In the fourth embodiment, (−1,1) can also be transmitted as the next symbol. Hence, the received symbol containing a phase error can be “next symbol 1” or “next symbol 2” shown in FIG. 18. When the received signal point of the next symbol is (1,1) or (−1,−1), the residual phase error detector 204 detects a phase difference θ1 as the residual phase error. On the other hand, when the reception signal point of the next symbol is (−1,1) or (1,−1), the residual phase error detector 204 creates the replica of the reception signal (−1,1) from the current channel response value and detects a phase difference θ2 between (−1,1) and “next symbol 2” as the residual phase error.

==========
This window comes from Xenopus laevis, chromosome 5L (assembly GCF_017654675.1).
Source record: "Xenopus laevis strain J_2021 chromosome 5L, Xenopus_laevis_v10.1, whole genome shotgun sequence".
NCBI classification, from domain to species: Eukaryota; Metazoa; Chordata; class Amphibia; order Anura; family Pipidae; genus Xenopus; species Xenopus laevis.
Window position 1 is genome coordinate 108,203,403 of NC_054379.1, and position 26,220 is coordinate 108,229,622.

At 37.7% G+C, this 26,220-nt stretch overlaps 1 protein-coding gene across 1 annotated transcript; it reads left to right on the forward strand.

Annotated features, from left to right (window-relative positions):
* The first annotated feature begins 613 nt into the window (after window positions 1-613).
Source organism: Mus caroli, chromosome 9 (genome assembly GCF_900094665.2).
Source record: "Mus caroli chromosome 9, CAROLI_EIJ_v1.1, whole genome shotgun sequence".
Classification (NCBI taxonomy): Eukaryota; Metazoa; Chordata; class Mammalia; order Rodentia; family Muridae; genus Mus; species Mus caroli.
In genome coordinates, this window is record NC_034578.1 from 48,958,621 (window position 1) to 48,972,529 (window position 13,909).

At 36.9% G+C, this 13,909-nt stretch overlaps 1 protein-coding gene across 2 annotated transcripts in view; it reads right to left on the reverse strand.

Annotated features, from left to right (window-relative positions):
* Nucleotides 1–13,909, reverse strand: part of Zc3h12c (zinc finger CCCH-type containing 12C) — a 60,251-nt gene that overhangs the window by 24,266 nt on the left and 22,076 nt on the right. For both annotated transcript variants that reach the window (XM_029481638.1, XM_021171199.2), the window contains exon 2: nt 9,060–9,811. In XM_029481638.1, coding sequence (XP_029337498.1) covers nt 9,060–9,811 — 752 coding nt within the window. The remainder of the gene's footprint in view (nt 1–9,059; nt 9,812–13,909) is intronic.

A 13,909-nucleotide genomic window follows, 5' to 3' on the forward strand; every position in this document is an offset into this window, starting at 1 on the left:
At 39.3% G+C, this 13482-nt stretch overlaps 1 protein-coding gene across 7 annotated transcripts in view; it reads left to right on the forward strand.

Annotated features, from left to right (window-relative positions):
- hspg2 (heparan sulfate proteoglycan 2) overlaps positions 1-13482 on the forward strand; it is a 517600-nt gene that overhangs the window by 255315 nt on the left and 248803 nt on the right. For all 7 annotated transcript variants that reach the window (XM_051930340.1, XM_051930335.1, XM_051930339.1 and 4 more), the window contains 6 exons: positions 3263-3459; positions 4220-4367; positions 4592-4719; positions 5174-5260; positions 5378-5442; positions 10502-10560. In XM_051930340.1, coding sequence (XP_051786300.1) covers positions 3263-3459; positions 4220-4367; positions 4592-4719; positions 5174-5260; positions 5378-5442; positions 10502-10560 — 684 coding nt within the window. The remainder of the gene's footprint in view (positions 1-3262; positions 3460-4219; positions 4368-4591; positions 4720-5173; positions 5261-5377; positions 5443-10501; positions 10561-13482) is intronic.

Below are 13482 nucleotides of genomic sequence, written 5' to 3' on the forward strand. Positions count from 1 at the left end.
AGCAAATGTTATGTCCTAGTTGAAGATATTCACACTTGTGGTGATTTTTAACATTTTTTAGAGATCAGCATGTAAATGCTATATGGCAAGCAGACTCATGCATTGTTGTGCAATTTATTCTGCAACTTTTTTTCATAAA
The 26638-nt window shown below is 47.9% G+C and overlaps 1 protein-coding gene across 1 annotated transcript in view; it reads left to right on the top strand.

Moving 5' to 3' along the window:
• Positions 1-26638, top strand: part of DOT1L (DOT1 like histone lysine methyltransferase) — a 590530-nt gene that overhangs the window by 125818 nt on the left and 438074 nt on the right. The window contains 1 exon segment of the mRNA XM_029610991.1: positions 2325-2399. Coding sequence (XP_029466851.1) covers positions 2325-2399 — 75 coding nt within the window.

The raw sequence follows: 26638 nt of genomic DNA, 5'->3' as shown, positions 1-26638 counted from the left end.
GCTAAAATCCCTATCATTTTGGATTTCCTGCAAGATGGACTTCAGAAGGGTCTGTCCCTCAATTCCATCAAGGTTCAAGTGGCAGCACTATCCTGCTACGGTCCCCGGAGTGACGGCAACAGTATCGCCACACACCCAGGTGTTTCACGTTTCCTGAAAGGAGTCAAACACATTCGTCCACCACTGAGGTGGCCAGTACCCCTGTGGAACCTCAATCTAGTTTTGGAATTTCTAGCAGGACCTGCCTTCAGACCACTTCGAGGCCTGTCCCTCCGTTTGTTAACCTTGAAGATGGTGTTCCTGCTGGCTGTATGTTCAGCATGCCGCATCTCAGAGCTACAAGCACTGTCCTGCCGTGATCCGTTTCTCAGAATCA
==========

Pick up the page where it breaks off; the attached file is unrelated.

Phase compensation units 205 a and 205 b multiplex the phase rotation for the reception signals in correspondence with the residual phase error, thereby compensating for the phase. The two received signals after phase compensation are converted into a serial signal by a serial-parallel converter 206 and decoded by a decoder 207 so that a reception signal corresponding to the transmission signal is obtained. In the fourth embodiment, the residual phase error is measured before interference suppression. The residual phase error can also be detected after interference suppression. In this case, a pilot subcarrier transmitted from a single antenna appears as the output after interference suppression. Hence, only two reception signal points appear.